Greatwide Files Patent for Optimized Distribution Center Delivery System

Greatwide Logistics Services (Dallas) introduced the Greatwide Distribution Optimization Center (G-DOC), a routing system that supposedly enhances the way products are moved from DCs to retail stores, while reducing costs on inbound vendor shipments to distribution centers. Greatwide filed for a patent on G-DOC this past April.

The technology-enabled operating process centrally dispatches drivers and creates efficient routing of trucks between multiple distribution centers, customer deliveries and vendor pick- ups. The system directs empty inbound trucks toward logical stops to maximize backhaul opportunities.

The traditional store delivery model has been for truckload shipments to move from a given distribution center to a given store or set of stores and then return to that same distribution center. This approach effectively manages store deliveries, but does not address the issue of empty backhaul miles, especially when vendor pick-ups and changes in store level are considered.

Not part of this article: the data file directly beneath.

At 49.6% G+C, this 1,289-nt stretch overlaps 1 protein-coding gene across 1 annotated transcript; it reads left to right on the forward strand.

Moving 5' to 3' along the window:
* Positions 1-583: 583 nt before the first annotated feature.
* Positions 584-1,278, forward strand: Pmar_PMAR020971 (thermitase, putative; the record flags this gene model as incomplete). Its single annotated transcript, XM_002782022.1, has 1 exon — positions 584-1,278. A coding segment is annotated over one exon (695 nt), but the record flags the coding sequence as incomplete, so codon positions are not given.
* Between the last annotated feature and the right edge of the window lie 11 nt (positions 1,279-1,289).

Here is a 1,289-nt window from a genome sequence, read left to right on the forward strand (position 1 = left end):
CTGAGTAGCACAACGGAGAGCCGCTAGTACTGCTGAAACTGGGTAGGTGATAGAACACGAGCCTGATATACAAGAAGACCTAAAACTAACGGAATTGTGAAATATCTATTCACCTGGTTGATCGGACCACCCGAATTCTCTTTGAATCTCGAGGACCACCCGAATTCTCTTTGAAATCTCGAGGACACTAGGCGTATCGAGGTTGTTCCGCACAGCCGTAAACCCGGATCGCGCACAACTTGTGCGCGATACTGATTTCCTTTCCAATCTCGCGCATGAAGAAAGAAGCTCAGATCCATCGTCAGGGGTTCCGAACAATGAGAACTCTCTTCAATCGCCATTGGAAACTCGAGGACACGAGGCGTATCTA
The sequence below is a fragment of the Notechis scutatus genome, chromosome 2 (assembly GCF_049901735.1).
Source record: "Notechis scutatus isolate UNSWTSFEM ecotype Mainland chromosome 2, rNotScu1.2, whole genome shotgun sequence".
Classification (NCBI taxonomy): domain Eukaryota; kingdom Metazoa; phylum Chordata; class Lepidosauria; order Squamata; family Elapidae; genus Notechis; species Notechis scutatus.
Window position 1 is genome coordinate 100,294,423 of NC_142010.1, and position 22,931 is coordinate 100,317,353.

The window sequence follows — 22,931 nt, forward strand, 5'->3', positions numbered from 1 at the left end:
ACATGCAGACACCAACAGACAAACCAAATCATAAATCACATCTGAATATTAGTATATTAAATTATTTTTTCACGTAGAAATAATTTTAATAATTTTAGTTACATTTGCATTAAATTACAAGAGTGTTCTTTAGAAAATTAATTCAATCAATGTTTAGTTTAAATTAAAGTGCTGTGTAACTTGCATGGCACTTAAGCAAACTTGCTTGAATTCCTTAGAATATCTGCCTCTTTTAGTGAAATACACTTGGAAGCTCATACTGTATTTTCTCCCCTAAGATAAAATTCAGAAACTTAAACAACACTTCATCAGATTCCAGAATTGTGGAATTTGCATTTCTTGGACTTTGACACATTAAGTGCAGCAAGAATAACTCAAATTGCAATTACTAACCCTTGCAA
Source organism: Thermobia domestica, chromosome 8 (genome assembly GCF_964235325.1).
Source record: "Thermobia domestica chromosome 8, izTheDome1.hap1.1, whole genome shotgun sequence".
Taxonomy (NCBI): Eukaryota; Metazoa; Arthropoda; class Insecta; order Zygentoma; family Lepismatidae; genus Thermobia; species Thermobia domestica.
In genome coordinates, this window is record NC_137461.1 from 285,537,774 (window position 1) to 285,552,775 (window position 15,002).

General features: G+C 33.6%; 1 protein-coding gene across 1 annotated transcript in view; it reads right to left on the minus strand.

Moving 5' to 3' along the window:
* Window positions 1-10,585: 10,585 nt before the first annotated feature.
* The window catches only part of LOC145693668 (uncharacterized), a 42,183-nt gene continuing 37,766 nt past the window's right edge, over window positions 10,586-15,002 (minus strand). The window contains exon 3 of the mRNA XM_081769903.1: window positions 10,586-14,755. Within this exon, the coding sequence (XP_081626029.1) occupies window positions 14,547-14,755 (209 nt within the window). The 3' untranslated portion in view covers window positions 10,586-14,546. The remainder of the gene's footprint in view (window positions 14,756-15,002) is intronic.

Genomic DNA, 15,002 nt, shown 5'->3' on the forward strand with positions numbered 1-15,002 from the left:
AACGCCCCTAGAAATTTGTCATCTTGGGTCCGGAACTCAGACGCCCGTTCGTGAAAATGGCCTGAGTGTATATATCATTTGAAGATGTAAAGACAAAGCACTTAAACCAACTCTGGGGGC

G-DOC attempts to optimize efficiency and service to the store while minimizing empty miles. The new service balances outbound retail service, vendor deliveries and cost amongst distribution centers within a given geographic area. The initial roll-out with a major retailer reportedly resulted in double digit cost savings.

Founded in Dallas, Texas in 2000, Greatwide Logistics Services is a privately held $1 billion third-party logistics services company. Greatwide is one of the fastest growing companies in the Dallas/Fort Worth area. The company has four primary lines of business: dedicated transport, truckload management, truckload brokerage and distribution logistics. It’s clients include Wal-Mart, Target, IBM, Sysco, UPS, Dow, Ford Motor, GM and General Tire.

Hide comments

Comments

  • Allowed HTML tags: <em> <strong> <blockquote> <br> <p>

Plain text

  • No HTML tags allowed.
  • Web page addresses and e-mail addresses turn into links automatically.
  • Lines and paragraphs break automatically.
Publish